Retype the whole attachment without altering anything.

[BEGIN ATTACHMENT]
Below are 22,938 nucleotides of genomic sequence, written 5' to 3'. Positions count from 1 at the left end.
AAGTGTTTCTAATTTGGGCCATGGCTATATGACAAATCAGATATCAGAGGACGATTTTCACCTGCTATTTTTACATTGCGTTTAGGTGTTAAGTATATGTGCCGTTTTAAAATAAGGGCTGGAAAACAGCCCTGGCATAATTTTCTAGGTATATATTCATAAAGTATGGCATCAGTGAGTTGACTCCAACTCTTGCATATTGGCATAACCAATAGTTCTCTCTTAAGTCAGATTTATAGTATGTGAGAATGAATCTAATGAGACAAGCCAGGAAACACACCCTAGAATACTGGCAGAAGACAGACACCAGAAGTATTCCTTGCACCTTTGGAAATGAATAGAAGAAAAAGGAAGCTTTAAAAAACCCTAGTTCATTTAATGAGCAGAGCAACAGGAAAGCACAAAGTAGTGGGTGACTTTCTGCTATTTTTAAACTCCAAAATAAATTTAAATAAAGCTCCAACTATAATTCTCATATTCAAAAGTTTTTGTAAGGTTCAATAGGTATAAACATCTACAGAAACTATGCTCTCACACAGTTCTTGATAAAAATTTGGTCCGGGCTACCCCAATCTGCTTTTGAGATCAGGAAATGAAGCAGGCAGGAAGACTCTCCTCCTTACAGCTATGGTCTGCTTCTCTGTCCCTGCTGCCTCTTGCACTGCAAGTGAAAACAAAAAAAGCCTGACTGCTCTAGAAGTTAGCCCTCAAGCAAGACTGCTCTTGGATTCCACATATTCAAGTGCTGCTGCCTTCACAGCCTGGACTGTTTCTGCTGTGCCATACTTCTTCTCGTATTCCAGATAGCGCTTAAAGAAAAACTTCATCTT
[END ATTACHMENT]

Below are 22,938 nucleotides of genomic sequence, written 5' to 3'. Positions count from 1 at the left end.
AAGTGTTTCTAATTTGGGCCATGGCTATATGACAAATCAGATATCAGAGGACGATTTTCACCTGCTATTTTTACATTGCGTTTAGGTGTTAAGTATATGTGCCGTTTTAAAATAAGGGCTGGAAAACAGCCCTGGCATAATTTTCTAGGTATATATTCATAAAGTATGGCATCAGTGAGTTGACTCCAACTCTTGCATATTGGCATAACCAATAGTTCTCTCTTAAGTCAGATTTATAGTATGTGAGAATGAATCTAATGAGACAAGCCAGGAAACACACCCTAGAATACTGGCAGAAGACAGACACCAGAAGTATTCCTTGCACCTTTGGAAATGAATAGAAGAAAAAGGAAGCTTTAAAAAACCCTAGTTCATTTAATGAGCAGAGCAACAGGAAAGCACAAAGTAGTGGGTGACTTTCTGCTATTTTTAAACTCCAAAATAAATTTAAATAAAGCTCCAACTATAATTCTCATATTCAAAAGTTTTTGTAAGGTTCAATAGGTATAAACATCTACAGAAACTATGCTCTCACACAGTTCTTGATAAAAATTTGGTCCGGGCTACCCCAATCTGCTTTTGAGATCAGGAAATGAAGCAGGCAGGAAGACTCTCCTCCTTACAGCTATGGTCTGCTTCTCTGTCCCTGCTGCCTCTTGCACTGCAAGTGAAAACAAAAAAAGCCTGACTGCTCTAGAAGTTAGCCCTCAAGCAAGACTGCTCTTGGATTCCACATATTCAAGTGCTGCTGCCTTCACAGCCTGGACTGTTTCTGCTGTGCCATACTTCTTCTCGTATTCCAGATAGCGCTTAAAGAAAAACTTCATCTT